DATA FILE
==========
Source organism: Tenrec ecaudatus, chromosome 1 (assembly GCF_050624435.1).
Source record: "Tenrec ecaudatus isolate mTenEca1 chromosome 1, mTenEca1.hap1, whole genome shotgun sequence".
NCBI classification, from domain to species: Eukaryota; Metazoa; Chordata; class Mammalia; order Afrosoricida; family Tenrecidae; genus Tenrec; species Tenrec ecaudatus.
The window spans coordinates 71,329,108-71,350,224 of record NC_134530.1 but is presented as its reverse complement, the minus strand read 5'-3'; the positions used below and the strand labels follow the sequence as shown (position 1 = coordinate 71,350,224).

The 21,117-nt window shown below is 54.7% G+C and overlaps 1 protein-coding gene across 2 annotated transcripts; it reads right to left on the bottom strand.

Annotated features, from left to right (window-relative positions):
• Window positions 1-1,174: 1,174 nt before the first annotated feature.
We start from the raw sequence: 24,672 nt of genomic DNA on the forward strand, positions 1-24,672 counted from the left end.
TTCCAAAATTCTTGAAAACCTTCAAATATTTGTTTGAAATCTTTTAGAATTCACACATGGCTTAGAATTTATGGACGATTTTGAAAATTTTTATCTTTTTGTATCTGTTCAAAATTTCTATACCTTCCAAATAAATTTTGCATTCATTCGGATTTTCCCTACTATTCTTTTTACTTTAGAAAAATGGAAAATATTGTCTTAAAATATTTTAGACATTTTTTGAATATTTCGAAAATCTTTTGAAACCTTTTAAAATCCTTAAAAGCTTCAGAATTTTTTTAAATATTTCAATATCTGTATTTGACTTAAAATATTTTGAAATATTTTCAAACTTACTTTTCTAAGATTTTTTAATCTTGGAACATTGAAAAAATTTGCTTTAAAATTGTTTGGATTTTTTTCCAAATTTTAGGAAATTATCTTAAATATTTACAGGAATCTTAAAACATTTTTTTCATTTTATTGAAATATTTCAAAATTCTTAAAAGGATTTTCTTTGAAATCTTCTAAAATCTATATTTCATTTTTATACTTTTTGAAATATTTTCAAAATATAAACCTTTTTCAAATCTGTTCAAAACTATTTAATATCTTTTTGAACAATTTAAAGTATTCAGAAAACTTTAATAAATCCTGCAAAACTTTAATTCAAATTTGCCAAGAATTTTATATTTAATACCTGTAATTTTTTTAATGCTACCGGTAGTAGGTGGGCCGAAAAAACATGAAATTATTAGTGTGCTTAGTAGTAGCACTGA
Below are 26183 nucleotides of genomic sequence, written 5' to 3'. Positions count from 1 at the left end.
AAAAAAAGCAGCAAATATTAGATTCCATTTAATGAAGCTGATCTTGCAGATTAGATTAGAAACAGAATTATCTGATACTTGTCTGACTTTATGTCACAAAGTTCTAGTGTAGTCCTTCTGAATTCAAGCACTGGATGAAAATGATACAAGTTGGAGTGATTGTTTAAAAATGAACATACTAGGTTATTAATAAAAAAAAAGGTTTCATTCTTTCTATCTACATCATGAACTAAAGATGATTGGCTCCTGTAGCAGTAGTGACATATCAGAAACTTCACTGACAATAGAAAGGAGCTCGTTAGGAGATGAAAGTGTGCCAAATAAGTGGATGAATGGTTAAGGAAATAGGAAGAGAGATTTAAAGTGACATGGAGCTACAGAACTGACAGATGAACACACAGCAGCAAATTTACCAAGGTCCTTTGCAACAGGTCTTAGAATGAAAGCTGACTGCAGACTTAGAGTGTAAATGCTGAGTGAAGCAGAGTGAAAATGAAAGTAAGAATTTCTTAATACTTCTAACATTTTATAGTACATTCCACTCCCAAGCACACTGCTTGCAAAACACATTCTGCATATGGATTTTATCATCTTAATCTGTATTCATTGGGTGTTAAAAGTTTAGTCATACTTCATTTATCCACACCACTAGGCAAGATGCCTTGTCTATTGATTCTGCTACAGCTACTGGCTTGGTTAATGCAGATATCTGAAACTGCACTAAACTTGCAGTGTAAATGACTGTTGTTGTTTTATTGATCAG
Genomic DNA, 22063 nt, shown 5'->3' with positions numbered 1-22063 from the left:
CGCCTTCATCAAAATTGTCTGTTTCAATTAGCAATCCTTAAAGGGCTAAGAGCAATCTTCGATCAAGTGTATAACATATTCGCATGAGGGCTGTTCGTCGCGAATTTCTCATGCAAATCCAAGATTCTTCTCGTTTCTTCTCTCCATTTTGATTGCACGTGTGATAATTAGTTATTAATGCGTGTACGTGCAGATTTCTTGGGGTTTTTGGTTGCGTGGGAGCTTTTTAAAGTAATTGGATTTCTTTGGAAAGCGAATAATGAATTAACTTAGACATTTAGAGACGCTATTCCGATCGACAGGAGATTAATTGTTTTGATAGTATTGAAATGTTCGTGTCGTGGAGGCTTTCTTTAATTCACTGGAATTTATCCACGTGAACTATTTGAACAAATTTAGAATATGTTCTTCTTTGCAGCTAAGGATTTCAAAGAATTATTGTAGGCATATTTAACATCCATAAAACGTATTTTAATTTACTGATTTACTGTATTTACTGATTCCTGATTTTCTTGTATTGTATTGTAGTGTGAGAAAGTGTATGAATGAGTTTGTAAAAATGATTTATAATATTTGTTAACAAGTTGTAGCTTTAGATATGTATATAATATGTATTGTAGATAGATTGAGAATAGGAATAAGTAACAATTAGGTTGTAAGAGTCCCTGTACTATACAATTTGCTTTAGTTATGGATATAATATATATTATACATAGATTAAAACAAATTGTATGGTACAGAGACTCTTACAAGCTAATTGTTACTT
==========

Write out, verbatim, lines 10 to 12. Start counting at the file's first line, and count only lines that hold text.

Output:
Below are 26183 nucleotides of genomic sequence, written 5' to 3'. Positions count from 1 at the left end.
AAAAAAAGCAGCAAATATTAGATTCCATTTAATGAAGCTGATCTTGCAGATTAGATTAGAAACAGAATTATCTGATACTTGTCTGACTTTATGTCACAAAGTTCTAGTGTAGTCCTTCTGAATTCAAGCACTGGATGAAAATGATACAAGTTGGAGTGATTGTTTAAAAATGAACATACTAGGTTATTAATAAAAAAAAAGGTTTCATTCTTTCTATCTACATCATGAACTAAAGATGATTGGCTCCTGTAGCAGTAGTGACATATCAGAAACTTCACTGACAATAGAAAGGAGCTCGTTAGGAGATGAAAGTGTGCCAAATAAGTGGATGAATGGTTAAGGAAATAGGAAGAGAGATTTAAAGTGACATGGAGCTACAGAACTGACAGATGAACACACAGCAGCAAATTTACCAAGGTCCTTTGCAACAGGTCTTAGAATGAAAGCTGACTGCAGACTTAGAGTGTAAATGCTGAGTGAAGCAGAGTGAAAATGAAAGTAAGAATTTCTTAATACTTCTAACATTTTATAGTACATTCCACTCCCAAGCACACTGCTTGCAAAACACATTCTGCATATGGATTTTATCATCTTAATCTGTATTCATTGGGTGTTAAAAGTTTAGTCATACTTCATTTATCCACACCACTAGGCAAGATGCCTTGTCTATTGATTCTGCTACAGCTACTGGCTTGGTTAATGCAGATATCTGAAACTGCACTAAACTTGCAGTGTAAATGACTGTTGTTGTTTTATTGATCAG
Genomic DNA, 22063 nt, shown 5'->3' with positions numbered 1-22063 from the left: